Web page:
Notice the term the Philistines used to describe Israel, they called them ‘Hebrews’, they always described them as Hebrews in derogatory terms.

Israel was once again defeated by the Philistines and once again, because the Israelites used the Ark of the Covenant as a lucky charm. This tells us that they were defeated because their hearts weren’t right with God.

The Death Of Eli

‘That same day a Benjamite ran from the battle line and went to Shiloh with his clothes torn and dust on his head. When he arrived, there was Eli sitting on his chair by the side of the road, watching, because his heart feared for the ark of God. When the man entered the town and told what had happened, the whole town sent up a cry. Eli heard the outcry and asked, ‘What is the meaning of this uproar?’ The man hurried over to Eli, who was ninety-eight years old and whose eyes had failed so that he could not see. He told Eli, ‘I have just come from the battle line; I fled from it this very day.’ Eli asked, ‘What happened, my son?’ The man who brought the news replied, ‘Israel fled before the Philistines, and the army has suffered heavy losses. Also your two sons, Hophni and Phinehas, are dead, and the ark of God has been captured.’ When he mentioned the ark of God, Eli fell backward off his chair by the side of the gate. His neck was broken and he died, for he was an old man, and he was heavy. He had led Israel forty years.’ 1 Samuel 4:12-18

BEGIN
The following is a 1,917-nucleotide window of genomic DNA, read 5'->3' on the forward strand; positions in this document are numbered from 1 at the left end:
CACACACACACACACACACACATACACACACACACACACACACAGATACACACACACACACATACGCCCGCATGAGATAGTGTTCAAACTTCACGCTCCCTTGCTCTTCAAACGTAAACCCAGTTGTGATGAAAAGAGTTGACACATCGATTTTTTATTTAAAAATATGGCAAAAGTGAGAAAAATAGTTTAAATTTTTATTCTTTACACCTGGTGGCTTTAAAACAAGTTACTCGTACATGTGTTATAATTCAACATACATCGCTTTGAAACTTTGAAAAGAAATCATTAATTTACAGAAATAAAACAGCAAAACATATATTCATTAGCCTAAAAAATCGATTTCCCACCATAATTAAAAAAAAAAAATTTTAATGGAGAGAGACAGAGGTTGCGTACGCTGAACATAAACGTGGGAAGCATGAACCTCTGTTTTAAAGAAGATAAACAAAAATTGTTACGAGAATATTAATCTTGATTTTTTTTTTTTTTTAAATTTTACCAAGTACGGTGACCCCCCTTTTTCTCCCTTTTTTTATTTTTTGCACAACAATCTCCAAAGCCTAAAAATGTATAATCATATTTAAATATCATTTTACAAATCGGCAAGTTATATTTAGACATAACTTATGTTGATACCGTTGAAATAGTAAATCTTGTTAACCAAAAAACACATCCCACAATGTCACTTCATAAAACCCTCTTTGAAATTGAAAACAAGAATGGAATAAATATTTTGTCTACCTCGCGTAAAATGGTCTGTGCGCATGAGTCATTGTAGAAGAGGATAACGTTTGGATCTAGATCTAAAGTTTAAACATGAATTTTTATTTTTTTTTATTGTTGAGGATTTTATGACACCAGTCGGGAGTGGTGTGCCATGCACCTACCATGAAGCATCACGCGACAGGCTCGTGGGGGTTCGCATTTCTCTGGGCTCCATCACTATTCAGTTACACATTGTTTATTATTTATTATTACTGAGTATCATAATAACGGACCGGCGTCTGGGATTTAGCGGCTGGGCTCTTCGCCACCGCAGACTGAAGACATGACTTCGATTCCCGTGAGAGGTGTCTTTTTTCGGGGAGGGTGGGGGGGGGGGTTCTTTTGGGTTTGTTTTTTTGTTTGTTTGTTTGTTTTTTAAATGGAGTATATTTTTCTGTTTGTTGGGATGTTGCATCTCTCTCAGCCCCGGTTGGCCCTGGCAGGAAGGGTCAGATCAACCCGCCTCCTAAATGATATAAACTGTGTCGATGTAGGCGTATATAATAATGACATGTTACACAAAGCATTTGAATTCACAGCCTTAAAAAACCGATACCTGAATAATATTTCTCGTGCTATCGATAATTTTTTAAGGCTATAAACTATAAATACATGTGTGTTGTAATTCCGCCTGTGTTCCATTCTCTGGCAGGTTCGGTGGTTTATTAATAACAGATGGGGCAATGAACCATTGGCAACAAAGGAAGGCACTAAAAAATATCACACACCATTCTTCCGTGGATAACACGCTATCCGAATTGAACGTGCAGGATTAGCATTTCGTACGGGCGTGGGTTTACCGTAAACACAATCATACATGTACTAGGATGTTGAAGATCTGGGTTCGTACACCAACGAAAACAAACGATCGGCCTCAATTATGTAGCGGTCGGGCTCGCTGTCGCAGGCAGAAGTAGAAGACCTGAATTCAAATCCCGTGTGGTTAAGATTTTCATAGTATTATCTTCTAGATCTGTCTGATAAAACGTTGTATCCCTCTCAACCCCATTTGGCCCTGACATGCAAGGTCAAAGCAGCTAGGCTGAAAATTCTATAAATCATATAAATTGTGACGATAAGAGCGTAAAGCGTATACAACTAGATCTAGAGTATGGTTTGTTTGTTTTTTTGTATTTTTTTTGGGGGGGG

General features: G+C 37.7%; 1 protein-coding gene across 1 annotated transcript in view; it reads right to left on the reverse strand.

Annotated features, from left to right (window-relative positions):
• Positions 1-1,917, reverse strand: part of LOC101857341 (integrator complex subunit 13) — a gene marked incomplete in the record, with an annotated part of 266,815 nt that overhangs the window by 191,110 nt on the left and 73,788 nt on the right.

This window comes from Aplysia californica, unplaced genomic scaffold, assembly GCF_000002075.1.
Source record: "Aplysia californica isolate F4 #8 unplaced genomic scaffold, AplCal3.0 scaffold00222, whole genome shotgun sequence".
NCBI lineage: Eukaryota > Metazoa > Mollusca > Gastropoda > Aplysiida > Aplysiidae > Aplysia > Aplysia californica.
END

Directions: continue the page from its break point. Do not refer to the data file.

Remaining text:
The Benjamite tearing his clothes with dust on his head was a symbol of sorrow and mourning. He ran from the battle line to Shiloh; Eli was concerned about the Ark of the Covenant and when everyone else found out what happened there was cry to the Lord.

When Eli, who is now ninety-nine years old and was losing his eyesight, got told that the Ark had been captured by the Philistines and his two sons, Hophni and Phinehas had died, 1 Samuel 4:11, he was shocked but it appears that he was more shocked that the Ark of the Covenant had been captured. As a result he fell backwards from his seat and broke his neck. This was the end of his forty-year reign as a leader of Israel.

‘His daughter-in-law, the wife of Phinehas, was pregnant and near the time of delivery. When she heard the news that the ark of God had been captured and that her father-in-law and her husband were dead, she went into labour and gave birth, but was overcome by her labour pains. As she was dying, the women attending her said, ‘Don’t despair; you have given birth to a son.’ But she did not respond or pay any attention. She named the boy Ichabod, saying, ‘The Glory has departed from Israel’—because of the capture of the ark of God and the deaths of her father-in-law and her husband. She said, ‘The Glory has departed from Israel, for the ark of God has been captured.’ 1 Samuel 4:19-22

When Phinehas, that is Eli’s other wife, 1 Samuel 1:2, was heavily pregnant and heard the news concerning the Ark of the Covenant and that her husband Eli and her two sons had died, she herself died whilst she was giving birth.

Before dying she gave birth to a son and named him, ‘Ichabod’, which means ‘no glory’, this was to be a reminder of the tragic events that took place when Israel fell to the Philistines.

Go To 1 Samuel 5


"All Scripture is God-breathed and is useful for teaching, rebuking, correcting and training in righteousness."

2 Timothy 3:16